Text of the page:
In today’s business landscape, data is the lifeblood of a company. Leveraging data to conduct a comprehensive workforce analysis can provide employers with powerful, actionable insights to help them optimize their operations. Understanding data points such as turnover rate, profit per employee and general demographics can be beneficial for making critical business decisions.
A workforce analysis can also improve your approach to employee training. A detailed analysis can identify skills gaps on your team and if you have someone who can potentially be trained to fill those gaps. If you’re interested in creating a reskilling or upskilling program — the process of training workers so that they can fill more advanced roles in an organization — a workforce analysis can be a great starting point.
What Is a Workforce Analysis?
A workforce analysis is a process where the company (or an outside firm) collects information about the workforce and analyzes it. The company can do this through surveys, interviews or audits. The analysis can be localized to a particular department, or it could be a companywide review.
The data from the analysis can then be used to determine if the company’s labor supply is adequate. It can also let you know if you have enough people trained to operate a specific type of equipment.
Why Is a Workforce Analysis Important?
Every company has goals and objectives it’s trying to achieve. A workforce analysis essentially gathers data to help the company make better decisions to reach those goals. The data collected by a workforce analysis can have long-lasting effects according to Forbes, so it’s important to execute them properly.
These effects may impact your training or upskilling strategies. For example, your analysis may identify that your company only has a few experienced technicians, but also less experienced workers who are eager to learn. You could focus your resources on training these workers to become techs to build an internal talent pipeline.
For long-term planning, your analysis may find that before you invest in new automated machinery you need to hire people who have previous experience or workers you believe can be trained to manage the new technology. This is especially important in a tight labor market when skilled labor is hard to attract and retain.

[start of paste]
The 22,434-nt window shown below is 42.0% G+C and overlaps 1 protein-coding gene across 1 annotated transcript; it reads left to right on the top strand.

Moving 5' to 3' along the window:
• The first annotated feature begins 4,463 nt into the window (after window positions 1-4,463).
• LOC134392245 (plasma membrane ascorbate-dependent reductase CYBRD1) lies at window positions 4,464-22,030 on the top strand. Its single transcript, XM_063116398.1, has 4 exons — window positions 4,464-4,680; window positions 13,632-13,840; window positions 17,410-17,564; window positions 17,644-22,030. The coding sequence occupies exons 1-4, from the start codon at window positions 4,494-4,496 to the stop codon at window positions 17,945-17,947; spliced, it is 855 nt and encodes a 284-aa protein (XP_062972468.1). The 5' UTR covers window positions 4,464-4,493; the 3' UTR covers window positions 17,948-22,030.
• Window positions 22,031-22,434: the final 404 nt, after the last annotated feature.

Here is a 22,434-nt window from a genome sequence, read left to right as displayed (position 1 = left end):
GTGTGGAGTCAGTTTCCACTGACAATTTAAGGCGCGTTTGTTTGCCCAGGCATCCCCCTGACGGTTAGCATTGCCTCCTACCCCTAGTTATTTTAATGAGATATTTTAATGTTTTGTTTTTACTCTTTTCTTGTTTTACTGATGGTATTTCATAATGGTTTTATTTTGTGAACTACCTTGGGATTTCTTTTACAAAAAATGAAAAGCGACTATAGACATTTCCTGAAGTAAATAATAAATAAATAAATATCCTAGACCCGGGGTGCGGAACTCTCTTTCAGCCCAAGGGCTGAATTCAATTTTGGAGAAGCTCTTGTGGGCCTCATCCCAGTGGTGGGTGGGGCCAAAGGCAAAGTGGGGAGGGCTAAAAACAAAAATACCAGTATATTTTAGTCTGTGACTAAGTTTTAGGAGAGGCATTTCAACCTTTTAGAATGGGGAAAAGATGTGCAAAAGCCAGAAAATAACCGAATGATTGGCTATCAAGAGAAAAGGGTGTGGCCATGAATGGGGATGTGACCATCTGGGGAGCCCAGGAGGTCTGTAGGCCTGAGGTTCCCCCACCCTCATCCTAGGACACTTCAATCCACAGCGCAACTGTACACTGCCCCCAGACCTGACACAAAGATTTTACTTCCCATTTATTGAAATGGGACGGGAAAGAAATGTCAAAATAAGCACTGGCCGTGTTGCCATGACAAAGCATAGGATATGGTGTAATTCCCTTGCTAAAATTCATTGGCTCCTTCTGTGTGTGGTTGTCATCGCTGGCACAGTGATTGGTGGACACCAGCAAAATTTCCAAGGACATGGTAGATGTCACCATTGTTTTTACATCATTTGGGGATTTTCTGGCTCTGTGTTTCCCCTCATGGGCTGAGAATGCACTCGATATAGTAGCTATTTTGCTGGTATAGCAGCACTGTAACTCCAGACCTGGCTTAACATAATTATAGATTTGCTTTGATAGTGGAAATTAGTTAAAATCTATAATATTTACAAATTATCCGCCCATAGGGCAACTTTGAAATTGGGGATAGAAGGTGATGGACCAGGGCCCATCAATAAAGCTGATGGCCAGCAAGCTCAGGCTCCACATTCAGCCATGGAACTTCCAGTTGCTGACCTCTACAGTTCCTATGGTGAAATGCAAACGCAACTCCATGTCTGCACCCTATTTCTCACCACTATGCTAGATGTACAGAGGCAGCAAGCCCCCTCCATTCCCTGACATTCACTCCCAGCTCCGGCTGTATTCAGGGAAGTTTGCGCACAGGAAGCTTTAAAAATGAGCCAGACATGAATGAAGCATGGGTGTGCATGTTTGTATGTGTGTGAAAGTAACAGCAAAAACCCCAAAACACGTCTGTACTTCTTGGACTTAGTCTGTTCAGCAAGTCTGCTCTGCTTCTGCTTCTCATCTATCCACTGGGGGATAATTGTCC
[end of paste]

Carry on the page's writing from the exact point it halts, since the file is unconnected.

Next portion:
How to Conduct a Workforce Analysis
A workforce analysis can be completed by an organization’s human resources (HR) or learning and development (L&D) department as well as outsourced to a third-party vendor. As an L&D leader, it’s essential to understand the steps to conducting a workforce analysis for your company. This can help you identify your current workforce capabilities and determine what to do to prepare it for future business needs. This not only can help set you apart as a business partner, but earn you a seat at the table. Let’s review the steps:
1. Supply analysis.
According to the National Institute of Health (NIH), a supply analysis helps companies understand their current workforce and how it may change over time. Activities may include cataloging the total number of employees, demographics, skill sets, promotions and more. This analysis can be used to make future projections regarding who you train and when.
2. Demand analysis.
A demand analysis or demand model can help you forecast your company’s future workforce composition. The demand analysis projects the future needs of a company by focusing on the expectations of your employees, new projects, products or services, market conditions, upcoming regulations, new responsibilities and more. This analysis can be used to project potential upswings in demand on your staff and respond with staffing changes.
3. Gap analysis.
SHRM suggests conducting a gap analysis to identify discrepancies between the supply and demand of your workforce. The results differ based on your company’s needs and values. You may need another installer, or you may have too many assemblers or not enough heating, ventilation, air conditioning (HVAC) technicians. The data gleaned from this exercise may have immediate impacts on your overall recruitment goals and strategy.
Conducting a workforce analysis takes time and preparation, but the results can lead to long-term benefits to your training strategies. It can aid learning leaders in workforce planning and future-proofing their workforce to ensure their people will have the skills and capabilities needed to function — now and in the future.